Marion Blanchet and Alizée Bessim-Gagné, Game Designers, Affordance StudioK12
Creating a serious game requires many different areas of expertise and requires the co-creating team to respect all stakeholders’ point of views. This past year, we worked on an Indigenous financial board game and video game that gave us the opportunity to bring together many different ways of thinking and ways of working to achieve the project’s learning objectives - to help 12-18 year old Indigenous students develop the knowledge, skills and confidence around financial literacy. In this session, we will show the project’s evolution including the challenges and mistakes we faced to arrive at a game design that effectively reached its goal.Dr. Bower will also present data on the effectiveness of embedding game-based learning in a virtual (meta) environment as well as our experience and approach connecting Whyville to (Note: Please add years, something like PreK- 6 or whatever is accurate) classroom instruction.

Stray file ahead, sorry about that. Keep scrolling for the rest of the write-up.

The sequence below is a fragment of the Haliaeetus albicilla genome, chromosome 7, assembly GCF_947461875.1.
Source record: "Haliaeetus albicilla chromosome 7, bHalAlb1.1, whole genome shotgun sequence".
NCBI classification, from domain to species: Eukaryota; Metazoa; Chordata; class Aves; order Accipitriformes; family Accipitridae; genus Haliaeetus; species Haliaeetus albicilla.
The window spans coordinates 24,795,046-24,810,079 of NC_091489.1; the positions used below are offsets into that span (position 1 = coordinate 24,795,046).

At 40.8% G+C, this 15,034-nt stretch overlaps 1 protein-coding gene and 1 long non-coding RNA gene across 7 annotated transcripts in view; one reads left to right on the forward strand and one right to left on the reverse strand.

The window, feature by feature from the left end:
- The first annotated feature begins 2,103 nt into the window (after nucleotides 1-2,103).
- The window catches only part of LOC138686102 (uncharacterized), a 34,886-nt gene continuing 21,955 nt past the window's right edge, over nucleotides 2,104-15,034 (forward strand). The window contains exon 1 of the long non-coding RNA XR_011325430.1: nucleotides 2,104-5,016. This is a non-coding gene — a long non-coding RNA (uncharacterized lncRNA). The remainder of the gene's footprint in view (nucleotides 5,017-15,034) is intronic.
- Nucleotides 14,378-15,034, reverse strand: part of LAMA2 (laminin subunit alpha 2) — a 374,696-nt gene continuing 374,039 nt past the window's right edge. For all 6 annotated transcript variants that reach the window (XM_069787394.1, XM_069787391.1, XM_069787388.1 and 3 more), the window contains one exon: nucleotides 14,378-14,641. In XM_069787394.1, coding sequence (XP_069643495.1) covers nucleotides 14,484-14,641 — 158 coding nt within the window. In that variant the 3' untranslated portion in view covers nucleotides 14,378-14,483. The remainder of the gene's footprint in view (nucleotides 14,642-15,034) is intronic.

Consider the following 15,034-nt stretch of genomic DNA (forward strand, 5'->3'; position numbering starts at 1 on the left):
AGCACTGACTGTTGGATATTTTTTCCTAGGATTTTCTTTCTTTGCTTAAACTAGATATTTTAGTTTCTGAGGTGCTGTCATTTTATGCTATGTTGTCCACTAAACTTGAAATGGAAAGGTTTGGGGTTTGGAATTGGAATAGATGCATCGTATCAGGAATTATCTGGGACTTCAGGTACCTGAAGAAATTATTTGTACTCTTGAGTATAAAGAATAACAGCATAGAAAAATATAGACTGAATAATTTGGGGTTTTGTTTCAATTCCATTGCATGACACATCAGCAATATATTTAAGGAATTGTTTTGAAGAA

- List of best practices for co-creating a learning game with a culturally diverse partner (e.g. Indigenous communities in Canada)
- List of design tools that we utilized including the Gamestorm workshop (video here) to reach the project’s goals
- List of feedback and data collection tools to evaluate efficacy of the game which are currently being implemented